Flipping through the pages of People magazine, I saw where a guy with whom I once spent a week in Hawaii had been named as one of sexiest men in America.
Well, imagine that. The memories of those 10 days we spent snorkeling off the coast of Kaui then shopping and sunning in Maui came tumbling back.
I smiled, perhaps chuckled just a bit, as I looked at the handsome and lean but sculpted guy. I studied his rugged beauty. And I agreed. He certainly is gorgeous.
But back then? Well, then he was scrawny with long, tangling limbs and rakish dark brown hair that fell, more often than not, in his eyes. He wore the most outrageous shoes, high tops — black as I recall — that were filthy and ripped with numerous holes but still, somehow, wearable.
His mom hated those shoes.
My No. 1 memory of that trip was the day we had packed up to leave Kaui.
His brother and I waited in the red convertible that Carolyn, their capricious mother, had rented, which proved too small for two long-limbed teenagers and two too-much-luggage-toting women. Fifteen minutes passed. Thirty. Then 40. Geoff and I were growing fingernail-tapping anxious, afraid we’d miss our flight to Maui.
Suddenly, the door of the upstairs condo flung open and Carolyn, with a look of cool insouciance, came skipping down the stairs followed by her 16-year-old with his brooding James Dean looks and that hair covering most of his face.
He squeezed his long, deeply tanned body into the back seat, commenting casually. "Mom threw my shoes out."
"Good," I replied. "They’re ghastly."
"But I found them," he replied, shrugging. "Outside, in the trash can, covered with a bunch of stuff. See?" He held the horrid shoes up, none the worse for their temporary burial in the garbage. In fact, the smudge of ketchup might have improved their appearance.
That summer, Skeet Ulrich talked a lot — when he talked at all — about being an actor. He talked about it not in a dreamy, pie-in-the-sky way but as matter-of-factly as if he were planning a law career.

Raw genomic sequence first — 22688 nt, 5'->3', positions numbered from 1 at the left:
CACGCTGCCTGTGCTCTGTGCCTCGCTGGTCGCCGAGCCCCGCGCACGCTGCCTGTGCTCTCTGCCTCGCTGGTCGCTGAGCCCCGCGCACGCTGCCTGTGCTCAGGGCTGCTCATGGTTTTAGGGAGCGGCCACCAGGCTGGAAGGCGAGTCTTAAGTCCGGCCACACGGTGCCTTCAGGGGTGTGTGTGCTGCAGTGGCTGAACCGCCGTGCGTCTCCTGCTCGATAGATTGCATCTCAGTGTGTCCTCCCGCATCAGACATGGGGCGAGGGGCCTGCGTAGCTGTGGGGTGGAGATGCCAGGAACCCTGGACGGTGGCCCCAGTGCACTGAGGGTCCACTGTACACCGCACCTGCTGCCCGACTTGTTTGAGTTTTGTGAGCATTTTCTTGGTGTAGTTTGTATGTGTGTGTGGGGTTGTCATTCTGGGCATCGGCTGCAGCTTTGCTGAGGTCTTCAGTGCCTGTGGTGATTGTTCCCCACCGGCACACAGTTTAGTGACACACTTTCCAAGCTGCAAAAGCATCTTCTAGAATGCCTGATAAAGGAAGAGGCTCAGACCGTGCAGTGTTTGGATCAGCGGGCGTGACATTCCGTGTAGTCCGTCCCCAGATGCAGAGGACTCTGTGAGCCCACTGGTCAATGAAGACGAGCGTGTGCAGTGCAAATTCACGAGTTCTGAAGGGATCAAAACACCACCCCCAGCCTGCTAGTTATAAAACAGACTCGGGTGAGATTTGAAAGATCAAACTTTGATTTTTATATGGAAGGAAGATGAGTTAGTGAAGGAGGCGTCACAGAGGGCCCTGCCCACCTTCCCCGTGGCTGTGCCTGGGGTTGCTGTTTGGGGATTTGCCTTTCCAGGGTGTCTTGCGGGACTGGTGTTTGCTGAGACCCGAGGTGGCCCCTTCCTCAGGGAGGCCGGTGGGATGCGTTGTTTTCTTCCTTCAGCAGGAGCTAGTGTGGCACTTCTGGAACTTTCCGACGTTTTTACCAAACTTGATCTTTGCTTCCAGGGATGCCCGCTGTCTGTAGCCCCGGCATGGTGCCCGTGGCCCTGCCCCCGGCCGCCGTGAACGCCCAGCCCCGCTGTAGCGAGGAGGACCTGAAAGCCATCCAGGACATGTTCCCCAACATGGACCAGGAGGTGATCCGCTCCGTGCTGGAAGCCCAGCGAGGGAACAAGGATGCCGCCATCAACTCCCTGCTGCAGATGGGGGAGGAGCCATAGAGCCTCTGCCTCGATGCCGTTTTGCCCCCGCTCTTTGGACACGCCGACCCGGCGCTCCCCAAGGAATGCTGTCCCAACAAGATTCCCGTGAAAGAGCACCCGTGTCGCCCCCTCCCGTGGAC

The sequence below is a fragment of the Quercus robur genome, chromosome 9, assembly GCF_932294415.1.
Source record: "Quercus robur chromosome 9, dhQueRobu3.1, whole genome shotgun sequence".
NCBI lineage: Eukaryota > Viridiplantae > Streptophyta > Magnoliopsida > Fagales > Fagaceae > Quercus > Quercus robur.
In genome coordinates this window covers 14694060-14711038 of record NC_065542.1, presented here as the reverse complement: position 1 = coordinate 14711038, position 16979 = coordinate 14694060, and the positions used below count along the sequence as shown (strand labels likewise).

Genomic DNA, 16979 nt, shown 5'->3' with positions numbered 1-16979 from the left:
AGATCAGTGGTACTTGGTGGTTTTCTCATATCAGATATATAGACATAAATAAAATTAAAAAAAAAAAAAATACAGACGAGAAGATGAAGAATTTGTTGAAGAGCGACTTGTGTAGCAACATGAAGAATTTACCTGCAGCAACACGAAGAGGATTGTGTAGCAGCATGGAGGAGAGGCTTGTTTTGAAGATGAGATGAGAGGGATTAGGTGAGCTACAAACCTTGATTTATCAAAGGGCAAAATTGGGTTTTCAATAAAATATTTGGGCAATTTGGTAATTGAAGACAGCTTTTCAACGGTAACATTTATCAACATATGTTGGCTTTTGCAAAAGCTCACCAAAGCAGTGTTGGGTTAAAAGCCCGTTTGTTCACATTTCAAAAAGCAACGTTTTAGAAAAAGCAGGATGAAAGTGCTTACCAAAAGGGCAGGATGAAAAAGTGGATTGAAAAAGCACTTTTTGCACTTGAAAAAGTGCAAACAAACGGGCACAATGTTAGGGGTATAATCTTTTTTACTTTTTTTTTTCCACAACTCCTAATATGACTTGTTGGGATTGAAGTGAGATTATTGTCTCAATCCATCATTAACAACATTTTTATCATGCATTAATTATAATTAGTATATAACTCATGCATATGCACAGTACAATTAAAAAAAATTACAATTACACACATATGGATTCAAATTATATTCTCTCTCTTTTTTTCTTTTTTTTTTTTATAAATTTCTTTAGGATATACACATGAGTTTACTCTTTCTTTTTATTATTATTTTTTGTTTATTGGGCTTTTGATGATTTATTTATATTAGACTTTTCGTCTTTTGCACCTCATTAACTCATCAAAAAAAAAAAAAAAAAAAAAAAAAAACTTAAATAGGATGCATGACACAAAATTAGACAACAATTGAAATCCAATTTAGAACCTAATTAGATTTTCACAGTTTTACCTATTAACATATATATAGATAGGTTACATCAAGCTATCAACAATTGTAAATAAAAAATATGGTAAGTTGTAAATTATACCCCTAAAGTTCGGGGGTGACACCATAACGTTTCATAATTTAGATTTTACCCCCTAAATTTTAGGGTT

And, that’s what I have learned about those who achieve out-of-the-ordinary success. It is always a fact with them, never a dream, even in the beginning, that they will attain what others think is unattainable.
But Skeet Ulrich, star of movies like "Scream," "As Good As Gets," "The Newton Boys" and, of late, the hero lead in the CBS series, "Jericho," comes from a family who is completely undaunted by life’s highest mountains.
His uncle is NASCAR driver Ricky Rudd, the son of a humble upbringing, who has become one of the sport’s most favorite stars. His mom, Carolyn, was the first female president of a sports marketing agency in the United States and eventually married the chairman of the world’s largest advertising agencies.
The Rudds, including Ricky’s wife, Linda, are some of my favorite people. Their words as well as their actions are accented by the Southern roots of their gentle Virginia upbringing.
Carolyn, I must say, has been one of my most loyal and generous friends for 20 years.
But what I love most about those who descend from the Rudd lineage is that they are completely undaunted by fear. If they want it, they go for it. No daydreaming or whining. Just plain hard work, determination and a cloaking belief that they wear as easily as that well-worn, favorite coat that if you want it, you can do it. They take that matter-of-fact attitude and turn it into a fact.
I read the magazine story about that skinny-turned-fabulous Skeet Ulrich and admired his photos, proud of what he’s done.
Again, I thought back to that summer in Hawaii when he wasn’t just a kid with a grandiose dream. He was, instead, a young man with a plan. And, he was absolutely fearless.
Nothing is sexier than that.
Ronda Rich is the Gainesville-based author of "What Southern Women Know (That Every Woman Should)."